While Paul uses a lot of ink arguing for faith rather than works, he never really argues that faith in God without faith in Jesus is insufficient. To modern ears, that seems to be the obvious question.
We know that Paul believes this because his entire life as an apostle was dedicated to teaching Jews and God-fearing Gentiles to believe in Jesus. Why bother if faith in God would have been enough? Why bring salvation to people who already believed in God if they were already saved?
So what is it about Jesus that makes faith in him essential? Well, consider what Paul says in 1 Cor, perhaps his earliest surviving letter.
(1Co 1:2 ESV) To the church of God that is in Corinth, to those sanctified in Christ Jesus, called to be saints together with all those who in every place call upon the name of our Lord Jesus Christ, both their Lord and ours:
Those who “call upon the name of our Lord Jesus Christ (Lord Jesus, the Messiah)” is another obvious reference to Joel 2:32, which promises salvation to all who call upon the name the “Lord,” that is, YHWH. Paul is also calling Jesus YHWH!
He makes the clear all the more clear in chapter 8 —
(1 Cor 8:5–6 ESV) 5 For although there may be so-called gods in heaven or on earth—as indeed there are many “gods” and many “lords”— 6 yet for us there is one God, the Father, from whom are all things and for whom we exist, and one Lord, Jesus Christ, through whom are all things and through whom we exist.
Paul insists on faith in the one-God of Judaism — but only as understood through Jesus.
Paul’s point is not just that there is a single deity. Staked out here is one’s relation to that deity, the characteristics of that deity, and what we know about that deity–these are what really matter. Life must be lived in light of the deity who is in control (cf. 3:21–23). It is not an option to be unrelated to that God. Life must be lived, moral decisions must be rendered in keeping with what we know about that God. The nature of all being is imaginable only within the scope allowed by and dictated by the nature and purpose of God.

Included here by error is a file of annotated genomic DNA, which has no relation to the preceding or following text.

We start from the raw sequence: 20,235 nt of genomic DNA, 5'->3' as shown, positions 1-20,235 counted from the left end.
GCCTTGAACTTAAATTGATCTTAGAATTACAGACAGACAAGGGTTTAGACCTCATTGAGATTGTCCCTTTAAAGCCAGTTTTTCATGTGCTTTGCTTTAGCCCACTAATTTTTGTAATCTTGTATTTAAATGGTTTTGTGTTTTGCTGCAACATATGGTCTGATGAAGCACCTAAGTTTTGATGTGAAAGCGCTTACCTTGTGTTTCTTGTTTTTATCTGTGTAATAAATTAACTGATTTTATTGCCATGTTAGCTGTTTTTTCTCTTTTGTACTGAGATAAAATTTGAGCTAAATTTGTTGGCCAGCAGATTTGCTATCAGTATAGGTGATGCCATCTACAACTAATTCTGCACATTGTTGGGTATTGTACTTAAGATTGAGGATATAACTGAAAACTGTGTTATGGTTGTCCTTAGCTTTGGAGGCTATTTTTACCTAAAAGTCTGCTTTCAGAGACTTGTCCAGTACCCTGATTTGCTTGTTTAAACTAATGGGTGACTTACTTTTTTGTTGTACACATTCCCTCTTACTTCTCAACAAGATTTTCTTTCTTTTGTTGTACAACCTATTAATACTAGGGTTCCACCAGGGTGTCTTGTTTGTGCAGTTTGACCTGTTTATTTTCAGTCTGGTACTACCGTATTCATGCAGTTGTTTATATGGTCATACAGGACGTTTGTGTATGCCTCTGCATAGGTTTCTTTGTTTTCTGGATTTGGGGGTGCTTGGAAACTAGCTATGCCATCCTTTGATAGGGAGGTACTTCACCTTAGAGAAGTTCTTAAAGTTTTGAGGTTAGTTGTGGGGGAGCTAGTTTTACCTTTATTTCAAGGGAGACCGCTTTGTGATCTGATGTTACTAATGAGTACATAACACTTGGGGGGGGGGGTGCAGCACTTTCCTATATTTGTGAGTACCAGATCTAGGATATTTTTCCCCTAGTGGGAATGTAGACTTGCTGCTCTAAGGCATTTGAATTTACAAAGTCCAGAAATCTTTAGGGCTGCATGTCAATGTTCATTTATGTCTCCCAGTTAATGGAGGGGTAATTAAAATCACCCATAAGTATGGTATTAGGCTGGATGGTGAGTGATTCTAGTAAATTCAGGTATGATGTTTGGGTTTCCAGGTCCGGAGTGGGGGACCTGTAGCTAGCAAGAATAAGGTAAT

A fundamental issue is engaged here: How does what one believes and knows about God bear on the relatively mundane decisions of everyday life? Paul’s answer: absolutely critically and definitionally. To whom does one belong? What are the characteristics of the one to whom one belongs? These are recurring issues in 1 Corinthians because they are fundamental to living the life of faith, to understanding one’s place in the world, and to moral reasoning.
J. Paul Sampley, “The First Letter to the Corinthians,” in The Acts of the Apostles-The First Letter to the Corinthians (vol. 10 of New Interpreters Bible, Accordance electronic ed. Nashville: Abingdon Press, 2002), n.p.
We know that there is in fact only one true God and one true Lord. The key words of v. 6, “Lord,” “God” and “one,” are taken from Deuteronomy 6:4 (“the Lord our God, the Lord is one”), in which Lord and God both refer to the same (one) God. Here Paul “has glossed ‘God’ with ‘the Father’, and ‘Lord’ with ‘Jesus Christ’, adding in each case an explanatory phrase: ‘God’ is the Father, ‘from whom are all things and we to him’, and the ‘Lord’ is Jesus the Messiah, ‘through whom are all things and we through him.’” Paul thus simultaneously reaffirms strict Jewish monotheism and the highest possible Christology imaginable. Christ finds his identity within the very definition of that one God/Lord of Israel.
Roy E. Ciampa and Brian S. Rosner, The First Letter to the Corinthians (Pillar NTC; Accordance electronic ed. Grand Rapids: Eerdmans, 2010), n.p.
Amazingly, in 1 Cor 8:6-8, Paul takes the Jewish Shema (“Hear, O Israel, the Lord your God is One God …”) and turns it into a declaration that Christians worship but one God, but that the One God is both God the Father and the Lord Jesus Christ.
In Paul’s mind, God has now revealed himself as both God the Father and Jesus who both Lord and Messiah. Believing this is “faith” and nothing else will do. Again: you can’t enter a Kingdom if you deny the King.